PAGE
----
Session Eighteen in our Bariatric Support Series
How have you found working with a formal action plan to achieve your goals?
Does checking off a task motivate you? Your experience is important to me, so please share it with me along with anything that you have found useful or even harmful to moving ever forward in your journey of better health.
Take a moment to leave me a message in the comment box below.
No matter how well you plan for success, we are all aware that life often gets in the way.
Having a plan gives you a much better chance of success, but there are no guarantees because we just cannot plan for every situation.
But a setback in your plan does not mean that the plan is not working, and you should just give up.
An unexpected party, a particularly delicious treat, a bad cold that keeps you in bed and away from your workout – You just cannot plan for everything.
So what to do?
I think the old Ben Franklin saying “If you fail to plan, you plan to fail.” Should be amended to “Planning to fail can save your plan.”
Maybe not as catchy as Ben’s but here is my point. In weight loss and building a healthy lifestyle there is so much information available that there is no need to repeat the mistakes people have already made.
Instead, we can use the knowledge gained through other’s experiences to develop contingency plans or “what if” plans. Don’t think that this is just a tactic to deal with a setback. Building contingencies into your plan from the beginning has been shown in over 100 studies to improve the chances of achieving a goal.
It even works in the design of the original plan by using an if-then statement to define the where and when of your plan.
For example, I will exercise at 6:30 PM for 30 minutes on Monday and Friday.
This translates to – if it is Monday, then I am going to exercise.
This is called implementation intention, and studies show that it is pretty powerful.
So let’s take this a little further. Instead of building the if-then statement into the original plan, have a store of contingencies that you act on only when something out of the ordinary happens.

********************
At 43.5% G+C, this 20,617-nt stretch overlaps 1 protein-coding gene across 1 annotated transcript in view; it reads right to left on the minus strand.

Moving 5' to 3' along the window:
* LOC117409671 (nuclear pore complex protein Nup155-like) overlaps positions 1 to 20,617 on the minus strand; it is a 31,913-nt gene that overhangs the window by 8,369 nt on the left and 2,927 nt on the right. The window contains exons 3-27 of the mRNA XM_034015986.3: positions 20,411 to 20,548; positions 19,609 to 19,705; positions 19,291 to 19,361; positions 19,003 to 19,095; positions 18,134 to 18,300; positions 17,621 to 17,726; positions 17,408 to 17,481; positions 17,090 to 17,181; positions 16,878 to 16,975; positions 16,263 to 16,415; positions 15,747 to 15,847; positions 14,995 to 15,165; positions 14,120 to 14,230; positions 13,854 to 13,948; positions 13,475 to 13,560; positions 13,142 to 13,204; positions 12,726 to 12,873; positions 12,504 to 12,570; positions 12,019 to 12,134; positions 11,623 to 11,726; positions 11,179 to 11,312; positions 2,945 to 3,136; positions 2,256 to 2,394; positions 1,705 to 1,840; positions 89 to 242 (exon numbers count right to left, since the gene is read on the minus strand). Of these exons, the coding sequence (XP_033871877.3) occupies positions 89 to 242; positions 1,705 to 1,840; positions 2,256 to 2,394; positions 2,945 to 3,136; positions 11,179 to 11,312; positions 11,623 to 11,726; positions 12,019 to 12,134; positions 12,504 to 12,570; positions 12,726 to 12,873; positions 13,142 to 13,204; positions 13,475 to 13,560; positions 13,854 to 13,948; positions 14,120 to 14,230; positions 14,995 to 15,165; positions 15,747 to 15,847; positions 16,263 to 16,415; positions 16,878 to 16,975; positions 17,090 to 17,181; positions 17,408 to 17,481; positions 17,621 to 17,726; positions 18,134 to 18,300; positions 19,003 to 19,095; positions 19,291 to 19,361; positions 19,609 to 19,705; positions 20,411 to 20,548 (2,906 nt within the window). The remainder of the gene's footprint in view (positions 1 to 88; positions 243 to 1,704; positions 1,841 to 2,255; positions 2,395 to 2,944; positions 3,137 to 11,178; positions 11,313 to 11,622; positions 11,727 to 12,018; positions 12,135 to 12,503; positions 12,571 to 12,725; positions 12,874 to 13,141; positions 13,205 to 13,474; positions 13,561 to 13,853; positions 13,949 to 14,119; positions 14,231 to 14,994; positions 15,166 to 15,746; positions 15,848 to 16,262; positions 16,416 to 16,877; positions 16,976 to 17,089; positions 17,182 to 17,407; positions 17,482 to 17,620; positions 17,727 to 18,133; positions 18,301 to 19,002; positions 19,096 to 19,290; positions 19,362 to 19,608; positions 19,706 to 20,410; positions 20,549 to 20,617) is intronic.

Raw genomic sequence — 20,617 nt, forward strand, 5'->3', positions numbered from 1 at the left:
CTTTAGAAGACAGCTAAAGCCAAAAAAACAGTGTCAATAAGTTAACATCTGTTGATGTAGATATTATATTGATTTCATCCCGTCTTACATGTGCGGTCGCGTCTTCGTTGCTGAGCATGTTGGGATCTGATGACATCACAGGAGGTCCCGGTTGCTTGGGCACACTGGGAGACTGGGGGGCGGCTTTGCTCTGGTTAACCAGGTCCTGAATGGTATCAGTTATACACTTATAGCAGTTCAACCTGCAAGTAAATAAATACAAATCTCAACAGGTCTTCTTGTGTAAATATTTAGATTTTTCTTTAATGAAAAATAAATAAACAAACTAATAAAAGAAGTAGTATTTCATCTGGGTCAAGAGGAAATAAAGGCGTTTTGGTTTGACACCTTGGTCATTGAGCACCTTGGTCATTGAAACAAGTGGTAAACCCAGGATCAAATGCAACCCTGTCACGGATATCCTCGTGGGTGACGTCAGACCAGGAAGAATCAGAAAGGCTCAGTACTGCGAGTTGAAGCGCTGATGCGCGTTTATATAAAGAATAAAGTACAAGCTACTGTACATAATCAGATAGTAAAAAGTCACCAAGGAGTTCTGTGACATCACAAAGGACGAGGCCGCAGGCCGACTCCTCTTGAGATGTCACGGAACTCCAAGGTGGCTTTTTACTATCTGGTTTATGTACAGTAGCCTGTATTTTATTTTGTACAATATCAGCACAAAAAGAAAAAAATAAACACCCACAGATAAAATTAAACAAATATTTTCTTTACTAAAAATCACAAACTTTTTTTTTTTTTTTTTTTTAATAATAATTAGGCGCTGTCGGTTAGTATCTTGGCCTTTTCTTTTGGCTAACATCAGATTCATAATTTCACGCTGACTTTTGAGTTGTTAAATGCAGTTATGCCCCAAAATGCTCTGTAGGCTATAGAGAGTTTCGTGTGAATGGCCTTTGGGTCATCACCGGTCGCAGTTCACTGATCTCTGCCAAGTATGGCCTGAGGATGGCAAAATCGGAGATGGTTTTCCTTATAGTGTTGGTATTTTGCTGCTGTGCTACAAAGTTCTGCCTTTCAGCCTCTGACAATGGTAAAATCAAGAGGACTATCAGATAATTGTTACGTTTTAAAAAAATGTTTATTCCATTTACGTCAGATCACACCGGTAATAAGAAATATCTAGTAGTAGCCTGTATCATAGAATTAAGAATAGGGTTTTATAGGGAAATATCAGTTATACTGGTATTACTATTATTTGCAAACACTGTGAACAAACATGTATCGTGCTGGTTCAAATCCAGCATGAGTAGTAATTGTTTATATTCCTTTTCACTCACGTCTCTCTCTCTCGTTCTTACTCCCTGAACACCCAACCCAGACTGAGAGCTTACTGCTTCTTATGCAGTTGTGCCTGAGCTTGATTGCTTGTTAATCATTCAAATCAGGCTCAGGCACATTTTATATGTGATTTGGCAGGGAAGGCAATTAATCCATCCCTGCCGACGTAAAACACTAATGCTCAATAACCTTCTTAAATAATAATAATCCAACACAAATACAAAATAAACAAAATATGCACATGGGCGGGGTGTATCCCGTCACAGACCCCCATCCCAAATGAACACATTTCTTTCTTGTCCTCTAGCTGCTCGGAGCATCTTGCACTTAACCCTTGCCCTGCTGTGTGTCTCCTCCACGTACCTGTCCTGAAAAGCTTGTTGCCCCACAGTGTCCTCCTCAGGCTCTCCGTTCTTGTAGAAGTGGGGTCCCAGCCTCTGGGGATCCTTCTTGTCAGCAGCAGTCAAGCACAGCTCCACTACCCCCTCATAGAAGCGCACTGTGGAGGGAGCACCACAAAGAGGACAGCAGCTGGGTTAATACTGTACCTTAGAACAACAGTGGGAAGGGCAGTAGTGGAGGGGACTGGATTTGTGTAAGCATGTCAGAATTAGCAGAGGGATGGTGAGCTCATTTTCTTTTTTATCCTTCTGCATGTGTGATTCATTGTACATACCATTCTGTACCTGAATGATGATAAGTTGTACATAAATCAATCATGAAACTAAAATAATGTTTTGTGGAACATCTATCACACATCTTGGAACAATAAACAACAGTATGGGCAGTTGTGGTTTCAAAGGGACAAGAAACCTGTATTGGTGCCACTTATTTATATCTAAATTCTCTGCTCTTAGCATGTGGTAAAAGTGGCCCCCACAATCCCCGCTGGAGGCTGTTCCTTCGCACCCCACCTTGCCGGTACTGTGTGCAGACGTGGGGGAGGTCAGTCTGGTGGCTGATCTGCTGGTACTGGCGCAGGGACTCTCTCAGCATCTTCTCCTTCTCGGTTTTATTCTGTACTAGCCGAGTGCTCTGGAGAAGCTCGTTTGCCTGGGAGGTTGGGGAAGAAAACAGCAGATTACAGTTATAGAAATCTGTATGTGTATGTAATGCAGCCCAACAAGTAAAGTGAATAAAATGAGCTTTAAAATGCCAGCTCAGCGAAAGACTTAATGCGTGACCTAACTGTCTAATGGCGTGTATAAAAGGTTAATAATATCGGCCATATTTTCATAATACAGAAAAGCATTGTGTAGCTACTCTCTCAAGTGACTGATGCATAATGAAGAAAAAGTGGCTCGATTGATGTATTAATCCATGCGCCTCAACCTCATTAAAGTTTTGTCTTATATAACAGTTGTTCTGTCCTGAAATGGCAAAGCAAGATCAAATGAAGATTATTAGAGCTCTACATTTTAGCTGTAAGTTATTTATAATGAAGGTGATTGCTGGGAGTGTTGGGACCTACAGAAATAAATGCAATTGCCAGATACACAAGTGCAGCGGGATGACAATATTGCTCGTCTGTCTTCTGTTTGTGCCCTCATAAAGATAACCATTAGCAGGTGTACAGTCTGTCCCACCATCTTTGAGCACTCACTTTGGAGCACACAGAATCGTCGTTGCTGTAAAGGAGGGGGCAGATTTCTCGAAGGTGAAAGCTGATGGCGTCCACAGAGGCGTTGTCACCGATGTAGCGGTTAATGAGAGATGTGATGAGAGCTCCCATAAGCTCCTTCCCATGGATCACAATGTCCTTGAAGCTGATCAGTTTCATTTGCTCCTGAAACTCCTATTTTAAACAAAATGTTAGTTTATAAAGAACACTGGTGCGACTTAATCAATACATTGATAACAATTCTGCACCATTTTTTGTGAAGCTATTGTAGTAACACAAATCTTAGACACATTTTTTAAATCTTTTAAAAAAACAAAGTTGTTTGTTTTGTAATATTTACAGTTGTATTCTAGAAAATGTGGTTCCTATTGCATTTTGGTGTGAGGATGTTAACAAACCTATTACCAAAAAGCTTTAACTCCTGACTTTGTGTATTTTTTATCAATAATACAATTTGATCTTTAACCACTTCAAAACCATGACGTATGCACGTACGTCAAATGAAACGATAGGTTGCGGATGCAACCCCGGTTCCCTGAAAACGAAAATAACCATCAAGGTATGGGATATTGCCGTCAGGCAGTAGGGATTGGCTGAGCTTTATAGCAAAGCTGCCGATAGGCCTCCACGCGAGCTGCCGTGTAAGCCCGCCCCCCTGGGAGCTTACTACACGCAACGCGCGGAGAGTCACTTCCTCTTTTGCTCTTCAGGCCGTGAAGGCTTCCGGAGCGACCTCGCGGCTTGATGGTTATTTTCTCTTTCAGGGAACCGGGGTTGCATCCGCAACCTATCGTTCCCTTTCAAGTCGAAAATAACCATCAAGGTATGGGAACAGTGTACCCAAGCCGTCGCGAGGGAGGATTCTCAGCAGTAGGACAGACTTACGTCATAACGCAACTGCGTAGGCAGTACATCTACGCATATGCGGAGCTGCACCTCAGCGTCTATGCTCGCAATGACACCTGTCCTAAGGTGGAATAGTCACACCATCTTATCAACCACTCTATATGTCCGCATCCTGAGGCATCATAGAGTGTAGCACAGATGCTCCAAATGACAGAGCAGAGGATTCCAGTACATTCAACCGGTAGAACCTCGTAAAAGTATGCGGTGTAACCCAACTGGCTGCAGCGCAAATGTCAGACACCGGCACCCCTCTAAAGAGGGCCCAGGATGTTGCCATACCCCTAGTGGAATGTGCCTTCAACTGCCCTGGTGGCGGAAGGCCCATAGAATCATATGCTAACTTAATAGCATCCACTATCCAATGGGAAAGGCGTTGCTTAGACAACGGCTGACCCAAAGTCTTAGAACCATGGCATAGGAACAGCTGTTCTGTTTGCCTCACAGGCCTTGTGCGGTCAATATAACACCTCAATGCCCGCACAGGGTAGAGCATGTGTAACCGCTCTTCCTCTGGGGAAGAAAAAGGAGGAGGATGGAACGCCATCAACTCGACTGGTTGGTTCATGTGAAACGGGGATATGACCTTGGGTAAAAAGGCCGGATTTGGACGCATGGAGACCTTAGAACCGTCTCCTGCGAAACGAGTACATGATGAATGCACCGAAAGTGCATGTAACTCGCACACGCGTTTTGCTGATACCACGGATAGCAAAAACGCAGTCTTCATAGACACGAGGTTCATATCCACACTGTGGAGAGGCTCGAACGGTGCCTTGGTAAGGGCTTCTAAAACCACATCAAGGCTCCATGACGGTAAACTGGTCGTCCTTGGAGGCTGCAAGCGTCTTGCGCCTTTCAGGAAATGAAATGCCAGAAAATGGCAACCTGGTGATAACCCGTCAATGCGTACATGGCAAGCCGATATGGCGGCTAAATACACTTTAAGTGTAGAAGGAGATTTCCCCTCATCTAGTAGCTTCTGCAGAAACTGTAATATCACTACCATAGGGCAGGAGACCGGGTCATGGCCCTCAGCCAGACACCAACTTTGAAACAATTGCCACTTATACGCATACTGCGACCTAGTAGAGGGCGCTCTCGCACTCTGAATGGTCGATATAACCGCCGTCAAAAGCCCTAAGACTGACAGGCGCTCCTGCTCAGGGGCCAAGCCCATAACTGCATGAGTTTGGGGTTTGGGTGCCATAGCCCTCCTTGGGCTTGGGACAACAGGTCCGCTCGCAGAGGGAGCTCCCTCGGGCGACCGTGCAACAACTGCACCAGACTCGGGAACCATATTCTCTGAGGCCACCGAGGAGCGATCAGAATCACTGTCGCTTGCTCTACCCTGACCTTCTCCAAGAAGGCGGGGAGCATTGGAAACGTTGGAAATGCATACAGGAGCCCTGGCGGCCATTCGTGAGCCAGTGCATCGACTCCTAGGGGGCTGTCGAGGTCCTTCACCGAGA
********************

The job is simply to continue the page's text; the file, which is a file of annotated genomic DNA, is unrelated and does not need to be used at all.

Let’s look at some examples:
IF someone puts donuts in the lunchroom, THEN I will reschedule my lunch for one hour later when the donuts are gone OR – THEN I will go for a walk at lunch OR any number of other healthy alternatives.
Constructs are something that computers and brains really seem to understand. When you write one, your brain unconsciously monitors for the “if” part of the statement. When it occurs, it tries to trigger you to complete the “then” part of the plan.
Because you have thought through and written down all of the common possibilities that could sabotage your original plan and you have a definite plan of how to react, you are much less likely to fall into the trap and suffer a setback.
Okay, now it is time for your challenge and to put contingency planning into effect immediately.
Take the plans that you have been working on and select the one that is most important to you right now. Try to identify the areas that have given you problems in the past. Issues that you have heard about or learned about online or in your education classes. For each situation that you identify write an if-then statement that describes exactly what you will do if the situation occurs.
IF a coworker invites me to happy hour after work, THEN I will go and drink sparkling water with lime (or any other non-sugar drink you prefer.
IF a coworker pressures me into eating birthday cake THEN, I will say “thank you anyway, but I do not eat cake.”
As a side note research has found that saying “I don’t eat” is more empowering than saying I” can’t eat” – so it is a magic phrase to keep you feeling strong. –good to know.
IF I am feeling anxious, THEN I will practice deep breathing exercises for three full minutes.
There is no right or wrong way to do this challenge.
Just use the if-then formula to write as many contingencies as you can.
Over the next two weeks, monitor how many times you have to use contingencies. Even more important, how many times a situation arose that you had not planned for.
I will see you next time.